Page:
Another interesting aspect of the invention relates to the effect of dilution on the clarity of various paclitaxel containing formulations. As recommended in the Physician's Desk Reference (PDR), the preparation for i.v. adminstration of Taxol Taxol Dextrose for Injection USP, 5% Dextrose and 0.9% Sodium Chloride for Injection USP, or 5% Dextrose in Ringer's Solution for Injection USP to a final concentration of 0.3-1.2 mg/ml. The solutions may be physically and chemically stable for up to 27 hours at room temperature and room lighting conditions. Taxol containing Cremophor, when diluted 1:3 or 1:4 with 0.9% NaCl to achieve a drug concentration of 0.75 or 0.38 mg/mL, respectively, may remain clear for 24.+-.3 hr. However, those diluted 1:1 or 1:2 with 0.9% NaCl to achieve a drug concentration of 3.0 or 1.5 mg/mL respectively, show signs of precipitation within this time. In contrast, the inventive compositions, when diluted 1:1 to achieve a concentration range of 2.5-4 mg/mL (depending on the cosolvent composition) are able to remain clear for 24.+-.3 hr. In addition, the viscosities of these diluted formulations are comparable to the 1:3 and 1:4 dilutions of the earlier Cremophor containing formulations facilitating intravenous administration. Therefore, the inventive compositions may be diluted to equivalent viscosities of diluted, conventional, Taxol formulations, using smaller volumes of diluting infusion fluids. The diluted inventive formulations may have acceptable physical stability for up to 24 hours.

It will be apparent to those skilled in the art that various modifications and variations can be made in the compositions, kits, and methods of the present invention without departing from the spirit or scope of the invention. Thus, it is intended that the present invention cover the modifications and variations of this invention provided they come within the scope of the appended claims and their equivalents. Additionally, the following examples are appended for the purpose of illustrating the claimed invention, and should not be construed so as to limit the scope of the claimed invention.

EXAMPLES Example 1

Four thousand milligrams of NMP were weighed out in a beaker. An aliquot of the NMP was removed. The aliquot was then combined with ten milligrams of paclitaxel under moderate agitation. This aliquot was then recombined with the remainder of the NMP material, under moderate agitation. The total volume of the recombined mixture was 3.9 mL.

This recombined mixture was then tested for chemical stability of paclitaxel by placing an aliquot of the mixture in a 50 stability oven. Samples were taken at one week intervals and tested for chemical stability. The stability testing was performed using an HPLC method. An LC-F (penta-fluorophenyl bonded phase) 5 μm, 100 Å pore size, 4.6.times.250 mm column was used. A UV detector was used, and set at 227 nm. The mobile phase was made up of a 37:58:5 mixture of ACN:Water:MeOH (containing 1 mL/L of H.sub.3 PO.sub.4). The flow rate was 1.2 mL/minute. The diluent used was acidic methanol (MeOH containing 0.1% acetic acid). The sample concentration was 0.01 mg/mL. The injection volume was 20 μl. The retention time was 14.5 minutes. The results are shown in Table I below.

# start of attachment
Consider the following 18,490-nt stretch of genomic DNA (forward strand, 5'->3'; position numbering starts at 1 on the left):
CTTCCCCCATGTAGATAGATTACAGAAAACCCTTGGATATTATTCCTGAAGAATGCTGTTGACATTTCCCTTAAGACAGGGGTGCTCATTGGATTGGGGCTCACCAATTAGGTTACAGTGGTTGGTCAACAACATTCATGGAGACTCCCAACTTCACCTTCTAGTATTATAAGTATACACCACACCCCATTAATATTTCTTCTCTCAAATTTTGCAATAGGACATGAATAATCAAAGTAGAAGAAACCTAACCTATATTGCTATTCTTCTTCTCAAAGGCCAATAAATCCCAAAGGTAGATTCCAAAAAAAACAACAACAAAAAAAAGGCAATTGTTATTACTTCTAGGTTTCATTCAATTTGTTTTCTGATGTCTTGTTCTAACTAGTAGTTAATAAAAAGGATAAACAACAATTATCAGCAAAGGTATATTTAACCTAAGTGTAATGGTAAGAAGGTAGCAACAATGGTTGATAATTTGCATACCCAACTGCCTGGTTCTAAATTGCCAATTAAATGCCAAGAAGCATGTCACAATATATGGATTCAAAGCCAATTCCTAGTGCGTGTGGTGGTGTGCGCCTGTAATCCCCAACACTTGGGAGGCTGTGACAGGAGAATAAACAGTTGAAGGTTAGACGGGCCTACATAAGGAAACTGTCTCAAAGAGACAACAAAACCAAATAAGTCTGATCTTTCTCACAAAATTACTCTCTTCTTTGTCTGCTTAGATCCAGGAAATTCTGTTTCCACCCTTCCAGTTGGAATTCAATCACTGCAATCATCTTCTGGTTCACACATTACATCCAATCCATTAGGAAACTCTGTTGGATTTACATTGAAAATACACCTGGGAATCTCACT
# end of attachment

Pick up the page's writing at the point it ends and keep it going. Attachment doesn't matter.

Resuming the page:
Example 2

Four thousand milligrams of ethanol were weighed out in a beaker. An aliquot of the ethanol was removed. The aliquot was then combined with ten milligrams of paclitaxel under moderate agitation. This aliquot was then recombined with the remainder of the ethanol material, under moderate agitation. The total volume of the recombined mixture was 5.1 mL.

This recombined mixture was then tested for chemical stability of paclitaxel by placing an aliquot of the mixture in a 50 stability oven. Chemical stability of the paclitaxel was determined using the method outlined in Example 1. The results are shown in Table I below.

Example 3

Two thousand milligrams of ethanol and two thousand milligrams of NMP were weighed out in a beaker. An aliquot of these solvents was removed. The aliquot was then combined with ten milligrams of paclitaxel under moderate agitation. This aliquot was then recombined with the remainder of the ethanol/NMP material, under moderate agitation. The total volume of the recombined mixture was 4.4 mL.

This recombined mixture was then tested for chemical stability of paclitaxel by placing an aliquot of the mixture in a 50 stability oven. Chemical stability of the paclitaxel was determined using the method outlined in Example 1. The results are shown in Table I below.

Example 4

Two thousand milligrams of NMP and 500 milligrams of triacetin were weighed out in a beaker. An aliquot of this mixture was removed. The aliquot was then combined with ten milligrams of paclitaxel under moderate agitation. This aliquot was then recombined with the remainder of the original mixture, under moderate agitation. The total volume of the recombined mixture was 2.4 mL.

The recombined mixture was then tested for chemical stability of paclitaxel by placing an aliquot of the mixture in a 50 Chemical stability of the paclitaxel was determined using the method outlined in Example 1. The results are shown in Table I below.

Example 5

Two thousand milligrams of ethanol and 500 milligrams of triacetin were weighed out in a beaker. An aliquot of this mixture was removed. The aliquot was then combined with ten milligrams of paclitaxel under moderate agitation. This aliquot was then recombined with the remainder of the original mixture, under moderate agitation. The total volume of the recombined mixture was 3.2 mL.